Lebanon leaders close on fate of Palestinian arms
BEIRUT, Mar 5 (Reuters) Lebanon's leaders inched closer to agreement on disarming the country's Palestinian militants but remained at odds over the fate of pro-Syrian President Emile Lahoud and Hizbollah arms, a senior politician said.
He said progress was slow at the so-called ''national dialogue conference'' of rival Muslim and Christian leaders, both pro- and anti-Syrian -- the largest such gathering since the end of the 1975-1990 civil war.
''The leaders are close to reaching an agreement on the issue of Palestinian militants' arms outside the refugee camps,'' the source told Reuters without elaboration yesterday.
The Lebanese government has said the pro-Syrian Palestinian militants must shut down their military posts outside the country's dozen squalid camps as demanded by a 2004 UN Security Council resolution. The militants have rejected such demands, saying their arms were there to fight Israel.
But the government, which says it wants to resolve the issue through talks, has come under fire from several Damascus allies after the Lebanese army's heavy deployment around the posts along the border with Syria in October.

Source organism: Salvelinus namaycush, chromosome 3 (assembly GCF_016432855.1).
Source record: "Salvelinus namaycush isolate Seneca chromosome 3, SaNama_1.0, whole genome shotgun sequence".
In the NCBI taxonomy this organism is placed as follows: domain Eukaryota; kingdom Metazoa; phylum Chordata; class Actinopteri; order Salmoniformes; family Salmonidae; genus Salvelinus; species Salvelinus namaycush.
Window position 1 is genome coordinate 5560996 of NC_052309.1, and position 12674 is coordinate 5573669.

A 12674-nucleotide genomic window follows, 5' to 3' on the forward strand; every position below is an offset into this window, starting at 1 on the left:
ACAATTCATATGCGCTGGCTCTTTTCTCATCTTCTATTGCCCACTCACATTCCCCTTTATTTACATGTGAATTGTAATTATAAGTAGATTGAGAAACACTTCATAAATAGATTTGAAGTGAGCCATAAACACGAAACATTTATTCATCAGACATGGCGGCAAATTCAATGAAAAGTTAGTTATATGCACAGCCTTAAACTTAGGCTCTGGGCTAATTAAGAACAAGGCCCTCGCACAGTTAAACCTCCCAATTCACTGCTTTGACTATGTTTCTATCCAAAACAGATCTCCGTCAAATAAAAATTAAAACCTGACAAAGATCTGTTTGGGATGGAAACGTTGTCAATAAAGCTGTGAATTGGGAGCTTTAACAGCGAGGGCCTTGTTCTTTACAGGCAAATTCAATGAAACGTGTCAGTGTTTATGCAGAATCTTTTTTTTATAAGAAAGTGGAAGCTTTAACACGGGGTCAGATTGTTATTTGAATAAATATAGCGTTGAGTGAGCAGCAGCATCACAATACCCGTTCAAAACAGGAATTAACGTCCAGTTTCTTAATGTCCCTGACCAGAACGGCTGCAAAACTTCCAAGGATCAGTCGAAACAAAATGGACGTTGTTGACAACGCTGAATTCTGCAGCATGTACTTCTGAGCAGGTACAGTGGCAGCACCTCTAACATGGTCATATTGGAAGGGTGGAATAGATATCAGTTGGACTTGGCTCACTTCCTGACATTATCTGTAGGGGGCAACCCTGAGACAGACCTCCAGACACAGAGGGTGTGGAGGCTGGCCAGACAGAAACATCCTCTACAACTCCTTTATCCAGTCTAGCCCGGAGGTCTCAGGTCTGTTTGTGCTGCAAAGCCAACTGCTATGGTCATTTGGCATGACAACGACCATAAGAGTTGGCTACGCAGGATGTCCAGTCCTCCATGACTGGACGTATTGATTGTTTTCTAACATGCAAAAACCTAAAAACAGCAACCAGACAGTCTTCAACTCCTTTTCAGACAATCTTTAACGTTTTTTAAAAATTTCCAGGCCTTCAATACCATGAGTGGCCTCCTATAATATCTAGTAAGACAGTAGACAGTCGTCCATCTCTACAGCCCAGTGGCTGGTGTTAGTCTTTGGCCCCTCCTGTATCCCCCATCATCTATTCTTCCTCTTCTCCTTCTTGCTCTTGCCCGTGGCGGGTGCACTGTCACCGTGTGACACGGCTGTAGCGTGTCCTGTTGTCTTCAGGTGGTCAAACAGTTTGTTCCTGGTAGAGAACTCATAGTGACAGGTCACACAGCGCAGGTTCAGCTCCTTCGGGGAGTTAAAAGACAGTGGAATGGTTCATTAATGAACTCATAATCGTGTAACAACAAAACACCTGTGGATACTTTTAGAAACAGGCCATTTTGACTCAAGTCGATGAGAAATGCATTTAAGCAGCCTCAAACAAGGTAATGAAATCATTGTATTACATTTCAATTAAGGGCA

They have accused the anti-Syrian majority in parliament of pressing to disarm the Palestinians to pile pressure on Hizbollah to relinquish its weapons, another demand of the same Security Council resolution ''Discussions are still ongoing concerning Hizbollah and the presidency but without an agreement in sight so far,'' the political source said.
ASSAD CONFIDENT Syrian President Bashar al-Assad, speaking at a meeting of Arab political parties in Damascus, said he expected Syria's allies to come out on top at the Lebanese talks.
''Either one is with or against the resistance (Hizbollah). I cannot see the nationalist and resistance side saying we accept to disband or damage relations with Syria,'' Assad said.
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